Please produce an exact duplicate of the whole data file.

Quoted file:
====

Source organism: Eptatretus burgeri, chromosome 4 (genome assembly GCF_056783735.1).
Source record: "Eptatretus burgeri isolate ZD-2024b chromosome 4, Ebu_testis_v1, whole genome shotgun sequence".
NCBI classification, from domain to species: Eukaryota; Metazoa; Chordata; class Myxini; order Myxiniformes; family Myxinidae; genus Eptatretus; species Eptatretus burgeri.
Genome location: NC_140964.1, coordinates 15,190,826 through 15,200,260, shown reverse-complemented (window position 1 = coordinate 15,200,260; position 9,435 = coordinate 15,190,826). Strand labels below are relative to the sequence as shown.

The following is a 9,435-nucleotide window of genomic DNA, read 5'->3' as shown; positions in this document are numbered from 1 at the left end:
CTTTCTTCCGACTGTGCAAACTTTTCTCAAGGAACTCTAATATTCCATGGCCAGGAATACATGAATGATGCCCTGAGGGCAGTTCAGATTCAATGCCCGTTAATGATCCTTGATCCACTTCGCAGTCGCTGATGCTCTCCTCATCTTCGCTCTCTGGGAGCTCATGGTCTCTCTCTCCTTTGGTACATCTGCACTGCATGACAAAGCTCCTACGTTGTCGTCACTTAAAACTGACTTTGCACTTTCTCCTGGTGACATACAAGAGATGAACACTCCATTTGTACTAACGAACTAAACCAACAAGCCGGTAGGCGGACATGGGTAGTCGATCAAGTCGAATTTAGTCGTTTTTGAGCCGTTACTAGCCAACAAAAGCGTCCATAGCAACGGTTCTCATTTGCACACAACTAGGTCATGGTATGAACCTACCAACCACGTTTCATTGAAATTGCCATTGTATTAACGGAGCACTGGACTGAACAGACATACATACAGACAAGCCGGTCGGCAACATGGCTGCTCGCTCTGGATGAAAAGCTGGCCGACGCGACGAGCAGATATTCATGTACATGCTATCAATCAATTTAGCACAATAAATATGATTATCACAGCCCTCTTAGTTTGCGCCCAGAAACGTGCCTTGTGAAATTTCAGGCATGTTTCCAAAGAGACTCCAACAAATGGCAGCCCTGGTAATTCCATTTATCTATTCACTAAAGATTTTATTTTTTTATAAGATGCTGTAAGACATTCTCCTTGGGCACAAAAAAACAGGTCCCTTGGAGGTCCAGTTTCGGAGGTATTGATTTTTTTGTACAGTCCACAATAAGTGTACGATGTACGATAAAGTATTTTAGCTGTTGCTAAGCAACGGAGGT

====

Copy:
Source organism: Eptatretus burgeri, chromosome 4 (genome assembly GCF_056783735.1).
Source record: "Eptatretus burgeri isolate ZD-2024b chromosome 4, Ebu_testis_v1, whole genome shotgun sequence".
NCBI classification, from domain to species: Eukaryota; Metazoa; Chordata; class Myxini; order Myxiniformes; family Myxinidae; genus Eptatretus; species Eptatretus burgeri.
Genome location: NC_140964.1, coordinates 15,190,826 through 15,200,260, shown reverse-complemented (window position 1 = coordinate 15,200,260; position 9,435 = coordinate 15,190,826). Strand labels below are relative to the sequence as shown.

The following is a 9,435-nucleotide window of genomic DNA, read 5'->3' as shown; positions in this document are numbered from 1 at the left end:
CTTTCTTCCGACTGTGCAAACTTTTCTCAAGGAACTCTAATATTCCATGGCCAGGAATACATGAATGATGCCCTGAGGGCAGTTCAGATTCAATGCCCGTTAATGATCCTTGATCCACTTCGCAGTCGCTGATGCTCTCCTCATCTTCGCTCTCTGGGAGCTCATGGTCTCTCTCTCCTTTGGTACATCTGCACTGCATGACAAAGCTCCTACGTTGTCGTCACTTAAAACTGACTTTGCACTTTCTCCTGGTGACATACAAGAGATGAACACTCCATTTGTACTAACGAACTAAACCAACAAGCCGGTAGGCGGACATGGGTAGTCGATCAAGTCGAATTTAGTCGTTTTTGAGCCGTTACTAGCCAACAAAAGCGTCCATAGCAACGGTTCTCATTTGCACACAACTAGGTCATGGTATGAACCTACCAACCACGTTTCATTGAAATTGCCATTGTATTAACGGAGCACTGGACTGAACAGACATACATACAGACAAGCCGGTCGGCAACATGGCTGCTCGCTCTGGATGAAAAGCTGGCCGACGCGACGAGCAGATATTCATGTACATGCTATCAATCAATTTAGCACAATAAATATGATTATCACAGCCCTCTTAGTTTGCGCCCAGAAACGTGCCTTGTGAAATTTCAGGCATGTTTCCAAAGAGACTCCAACAAATGGCAGCCCTGGTAATTCCATTTATCTATTCACTAAAGATTTTATTTTTTTATAAGATGCTGTAAGACATTCTCCTTGGGCACAAAAAAACAGGTCCCTTGGAGGTCCAGTTTCGGAGGTATTGATTTTTTTGTACAGTCCACAATAAGTGTACGATGTACGATAAAGTATTTTAGCTGTTGCTAAGCAACGGAGGT